Cut off from Iraq by the Islamic State (IS) for almost a month, Kurdistan is trying to ensure its economic emancipation, contain the IS’s attacks on Nineveh and Kirkuk, and politically organise itself with its future independence in view.
On 3 July, President Masud Barzani asked Parliament to draft a Bill and form an independent Electoral Commission preliminary to holding a referendum whereby the population of Iraqi Kurdistan could express itself on the issue of independence. He also asked the Members of Parliament to select a date for the poll. The Kurdish president had earlier summarised to the members of Parliament the rush of events that had followed the capture of Mosul by the IS. This included his varied exchanges with Baghdad before this, repeating what he had already told the foreign press, namely that the KRG had warned Nuri Maliki, some months before the fall of Mosul, of the danger to Iraq of the behaviour of the Islamic State. The Iraqi Prime Minister had assured him that he had everything under control and advising him “to mind Kurdistan’s business”. He also recalled all his government’s grievances with Baghdad, particularly the freezing of the wages of Kurdish Civil Servants.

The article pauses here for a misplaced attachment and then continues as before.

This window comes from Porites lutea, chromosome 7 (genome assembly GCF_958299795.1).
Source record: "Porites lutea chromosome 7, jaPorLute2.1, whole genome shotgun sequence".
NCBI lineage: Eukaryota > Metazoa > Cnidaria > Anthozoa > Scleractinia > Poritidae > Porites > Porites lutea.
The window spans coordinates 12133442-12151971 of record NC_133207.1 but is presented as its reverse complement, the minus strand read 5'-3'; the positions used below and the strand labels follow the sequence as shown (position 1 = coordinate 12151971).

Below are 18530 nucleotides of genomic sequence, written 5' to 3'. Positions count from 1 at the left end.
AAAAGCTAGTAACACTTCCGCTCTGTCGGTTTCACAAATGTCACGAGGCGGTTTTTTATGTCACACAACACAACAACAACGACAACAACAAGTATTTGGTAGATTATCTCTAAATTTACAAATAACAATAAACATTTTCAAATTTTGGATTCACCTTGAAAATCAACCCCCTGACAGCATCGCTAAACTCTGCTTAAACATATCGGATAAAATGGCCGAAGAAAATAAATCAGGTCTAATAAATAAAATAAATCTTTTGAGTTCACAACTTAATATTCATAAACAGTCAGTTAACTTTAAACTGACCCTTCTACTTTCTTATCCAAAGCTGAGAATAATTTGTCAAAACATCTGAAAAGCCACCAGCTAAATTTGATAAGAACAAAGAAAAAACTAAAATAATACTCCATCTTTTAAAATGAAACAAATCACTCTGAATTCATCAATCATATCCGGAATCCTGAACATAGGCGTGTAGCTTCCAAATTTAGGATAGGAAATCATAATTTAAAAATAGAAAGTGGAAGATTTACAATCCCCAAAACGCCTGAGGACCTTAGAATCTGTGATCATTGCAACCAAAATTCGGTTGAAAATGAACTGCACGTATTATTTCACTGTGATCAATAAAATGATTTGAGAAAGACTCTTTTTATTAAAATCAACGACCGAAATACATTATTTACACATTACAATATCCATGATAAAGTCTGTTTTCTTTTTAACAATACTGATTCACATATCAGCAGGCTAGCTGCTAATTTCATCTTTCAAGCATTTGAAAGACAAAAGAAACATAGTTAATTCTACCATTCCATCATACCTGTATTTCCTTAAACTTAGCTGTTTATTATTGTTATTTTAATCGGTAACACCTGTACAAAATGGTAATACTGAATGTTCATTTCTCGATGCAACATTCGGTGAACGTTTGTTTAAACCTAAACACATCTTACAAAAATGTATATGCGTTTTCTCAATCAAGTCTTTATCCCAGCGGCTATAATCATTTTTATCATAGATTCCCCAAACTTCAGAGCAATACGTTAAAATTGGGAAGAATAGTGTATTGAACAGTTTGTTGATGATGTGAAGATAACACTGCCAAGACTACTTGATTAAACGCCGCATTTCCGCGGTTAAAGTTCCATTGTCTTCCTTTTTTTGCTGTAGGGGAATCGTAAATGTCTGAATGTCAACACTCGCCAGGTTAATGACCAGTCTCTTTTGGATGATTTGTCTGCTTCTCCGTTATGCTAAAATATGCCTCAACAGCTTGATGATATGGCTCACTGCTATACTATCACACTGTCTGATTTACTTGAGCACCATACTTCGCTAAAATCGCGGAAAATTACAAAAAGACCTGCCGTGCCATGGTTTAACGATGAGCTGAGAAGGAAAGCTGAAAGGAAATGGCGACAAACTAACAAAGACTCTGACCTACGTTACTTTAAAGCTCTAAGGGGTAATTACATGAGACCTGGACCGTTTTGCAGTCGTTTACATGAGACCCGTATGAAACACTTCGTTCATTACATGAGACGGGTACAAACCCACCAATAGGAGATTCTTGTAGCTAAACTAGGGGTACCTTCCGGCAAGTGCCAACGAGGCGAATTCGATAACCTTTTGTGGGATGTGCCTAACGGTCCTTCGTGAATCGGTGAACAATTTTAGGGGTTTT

On the subject of a possible independence, Masud Barzani affirmed that Kurdistan enjoyed some international support and that “those who do not support us are not opposed to us”. He also affirmed that the territories covered by article 140 of the Iraqi Constitution, in particular Kirkuk, which were now defended by the Peshmergas alone, following the flight of the Iraqi Army, would remain in the Kurdish Region.